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Associations between Household Latrines and the Prevalence of Diarrhea in Idiofa, Democratic Republic of the Congo: A Cross-Sectional Study

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Despite the importance of sanitation, few studies have assessed the effects of latrines on the health outcomes of children under 5 years of age. This study assessed the relations between latrine coverage and the prevalence of diarrhea in children under 4 years of age. It analyzed the baseline data obtained as part of a longitudinal survey targeting 720 households in Idiofa, Bandundu, Democratic Republic of the Congo. Latrines were categorized according to the presence of each major component and investigated whether diarrhea prevalence of children under 4 years of age is associated with latrine availability and improvement. Latrines have health benefits regardless of whether they are improved. Also worth noting is that comparatively well equipped and more appropriately managed latrines could prevent child diarrhea more effectively than less equipped or inappropriately managed latrines. Households who have a latrine with a superstructure, roof, and no flies (a partly improved latrine) were found to be 52% less likely to report cases of diarrhea than households with unimproved latrines (adjusted odds ratio [OR] = 0.48, confidence interval [CI] = 0.31–0.76), which are all the other latrines not included in the partly improved latrine category. The study observed the profound protective effect of latrines with a superstructure. This study demonstrates that latrines are associated with significant improvements in health even when they do not fully meet the conditions of improved latrines. This study adds value to the limited evidence on the effect of latrines on health parameters by demonstrating that latrines have correlations with health benefits regardless of whether they are improved, as well as by elucidating the most essential components of improved latrines.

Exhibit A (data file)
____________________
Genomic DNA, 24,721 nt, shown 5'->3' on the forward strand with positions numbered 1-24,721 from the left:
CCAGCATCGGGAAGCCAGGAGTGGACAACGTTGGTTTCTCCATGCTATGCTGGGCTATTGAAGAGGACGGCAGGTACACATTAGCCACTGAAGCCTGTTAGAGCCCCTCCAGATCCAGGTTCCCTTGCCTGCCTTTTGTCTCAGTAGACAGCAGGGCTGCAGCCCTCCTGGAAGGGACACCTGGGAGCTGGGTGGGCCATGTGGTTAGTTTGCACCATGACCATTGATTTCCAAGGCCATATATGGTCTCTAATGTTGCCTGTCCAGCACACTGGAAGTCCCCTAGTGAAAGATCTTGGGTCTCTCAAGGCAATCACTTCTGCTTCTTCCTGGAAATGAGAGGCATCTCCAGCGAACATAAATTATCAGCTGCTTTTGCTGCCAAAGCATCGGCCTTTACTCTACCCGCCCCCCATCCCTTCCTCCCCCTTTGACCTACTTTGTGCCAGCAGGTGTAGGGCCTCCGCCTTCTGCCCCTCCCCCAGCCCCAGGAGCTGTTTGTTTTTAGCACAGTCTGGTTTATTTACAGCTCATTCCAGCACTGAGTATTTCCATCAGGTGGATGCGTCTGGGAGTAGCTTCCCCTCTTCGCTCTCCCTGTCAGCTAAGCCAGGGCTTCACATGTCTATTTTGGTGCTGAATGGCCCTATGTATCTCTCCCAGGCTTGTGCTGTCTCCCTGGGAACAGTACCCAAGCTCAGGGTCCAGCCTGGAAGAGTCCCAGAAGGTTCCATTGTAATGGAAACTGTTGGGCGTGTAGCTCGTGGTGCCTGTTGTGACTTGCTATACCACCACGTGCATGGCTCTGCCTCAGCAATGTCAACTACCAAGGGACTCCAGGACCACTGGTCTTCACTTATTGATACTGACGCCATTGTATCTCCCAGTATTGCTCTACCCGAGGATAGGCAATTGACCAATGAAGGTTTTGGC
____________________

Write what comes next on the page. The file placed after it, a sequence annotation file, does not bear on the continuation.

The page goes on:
(Seungman Cha, Jae Eun Lee, Dong Sik Seo, Byoung Mann Park, Paul Mansiangi, Jae-sang Hwang and Jungwook Lee in The American Journal of Tropical Medicine and Hygiene, 12th June 2017)

Date: 13 July 2017
Democratic Republic of Congo